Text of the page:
January 29, 2007

I was disappointed that no one created a civilization in a tooth. (Science fair part I)

Last Thursday, I was invited to a local private school, in order to help judge their annual science fair. I was never really into these growing up, but I jumped at the chance to meet other postdocs in the community. Plus, I figured I could help encourage some young local science minds. I enjoyed science as a child, but never had much help coming up with good ideas. I think I only did two – as they were mandatory in the 4th and 5th grade – and neither was well thought out. One of them involved growing sweet potatoes in water under various colors of light bulbs. Mostly they just rotted. In the other, I constructed a maze in a shoe box and watched if a small viney plant could work its way through to the light opening at the end. Kinda cool, but no real experiment here – it either would or wouldn’t. Or in my case, it just died midway through.

Nevertheless, I had hope that the scientists of the future would have better luck. The entries were divided up into 5th grade, Junior (6th-8th grades), and Senior (9th-11th) and further divided up by category. I took Behavioral and Social Science as it seemed that this was a reluctant category to judge. And soon I found out why. Doing a science project is mandatory. And if you don’t/can’t/shouldn’t do science, then you make your classmates fill out surveys and throw something together for the Behavioral and Social Science category. What effects do different types of music have on test taking? Not many. Does ESP work? Probably not. Hey, do you want to see all of this stuff I found on the internet about the Stroop test? Not particularly.

For the first year, students stood by their posters while the judges went around giving them scores on various categories. And for the most part, they weren’t that bad. My main problem is that, at least for the large surveys they conducted, the students didn’t extrapolate much good information from them. One guy in the Senior level collected a massive amount of surveys (~100) on other students’ sleep schedules. He thusly concluded that his fellow students woke up earlier on weekdays rather than weekends. Shocking. But he not only gathered information on waking time, but also what time students typically went to bed, and whether or not they felt rested during the day. It wouldn’t have been much more work to do a quick check to see what percentage of people who claim to be tired in class also go to bed after 2 AM. You know, something moderately interesting. After asking him about this, he just stared at me, confused.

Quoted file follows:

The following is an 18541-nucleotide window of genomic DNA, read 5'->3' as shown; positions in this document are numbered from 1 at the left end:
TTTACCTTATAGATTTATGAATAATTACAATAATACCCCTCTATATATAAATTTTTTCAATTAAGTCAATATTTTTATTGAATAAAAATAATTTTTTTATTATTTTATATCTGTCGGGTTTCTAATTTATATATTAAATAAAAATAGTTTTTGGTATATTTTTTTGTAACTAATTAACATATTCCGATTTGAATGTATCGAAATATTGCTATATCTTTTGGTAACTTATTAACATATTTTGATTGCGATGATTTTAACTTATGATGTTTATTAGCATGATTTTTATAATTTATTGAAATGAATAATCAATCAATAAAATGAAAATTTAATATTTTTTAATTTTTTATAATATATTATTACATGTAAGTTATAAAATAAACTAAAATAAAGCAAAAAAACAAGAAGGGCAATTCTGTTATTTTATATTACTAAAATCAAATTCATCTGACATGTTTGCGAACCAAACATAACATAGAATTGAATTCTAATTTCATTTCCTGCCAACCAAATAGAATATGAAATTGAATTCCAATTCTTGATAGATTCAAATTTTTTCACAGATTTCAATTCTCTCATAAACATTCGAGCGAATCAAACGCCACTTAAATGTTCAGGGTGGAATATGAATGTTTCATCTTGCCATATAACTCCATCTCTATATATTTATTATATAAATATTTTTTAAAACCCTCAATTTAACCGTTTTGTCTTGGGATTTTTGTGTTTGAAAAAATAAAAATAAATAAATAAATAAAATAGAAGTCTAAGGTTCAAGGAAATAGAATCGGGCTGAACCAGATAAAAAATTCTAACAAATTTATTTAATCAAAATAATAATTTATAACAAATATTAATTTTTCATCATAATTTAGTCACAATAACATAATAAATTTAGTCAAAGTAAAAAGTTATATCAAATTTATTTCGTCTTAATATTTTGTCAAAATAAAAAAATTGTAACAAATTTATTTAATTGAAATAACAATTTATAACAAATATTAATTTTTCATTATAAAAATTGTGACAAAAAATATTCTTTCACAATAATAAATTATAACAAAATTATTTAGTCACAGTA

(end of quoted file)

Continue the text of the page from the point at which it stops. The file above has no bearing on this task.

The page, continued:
But not all of them were bad. One student looked if different colored paper had any effect on the ability to take math tests. Another found that people are more likely to memorize an object with a smell if they are not related. For example, more people remembered the smell of chocolate associated with an iron than with a mug. My only guess is that the test subjects had to try harder. Basically, if you had a good idea and some kind of conclusion, you did pretty well.

To get a break from the sameness of the survey club, I also judged the Junior Environmental Science category. Beyond a girl that grew carrots in sand under different amounts of light (I had a soft spot in my heart for that one) and a guy that found info on biofuels on the internet and glued them to a board, not much was there. The winner, however, collected hundreds of cans on the side of the road and discovered that an overwhelming majority were from beer. In soda, a huge percentage was Mountain Dew and there was surprisingly little littered Diet drinks. This was an interesting idea that was missing just a few things to get a “Best of Show” prize.

So what I did get out of this day? Well, sore feet and a so-so lunch for one. But it was very refreshing to see kids that really got excited about their projects. Sometimes I get bogged down with my own, and I couldn’t help but get refueled by their enthusiasm. So what's next? Regionals. Powerpoint. This Thursday.

Expect Part II -- The Reckoning soon.

January 22, 2007

Hey, we still have rights, don't we? I hear they're unalienable.

I may have hypocritical wacko viewpoints sometimes, I'll be the first to admit. I tend to lean socially liberal and financially conservative -- a prototypical libertarian viewpoint on government in society. But even acknowledging my own wacko nature, I really don't see how any American can let some things stand. Last week, our very own Attorney General Alberto Gonzalez, who really ought to know a bit about the Constitution, declared that "there is no express grant of habeas [corpus] in the Constitution." Habeas corpus is basically the right of the individual to not be unnecessarily jailed by a governing body. Article 1, section 9 of the US Constitution declares "the privilege of the writ of habeas corpus shall not be suspended, unless when in cases of rebellion or invasion the public safety may require it."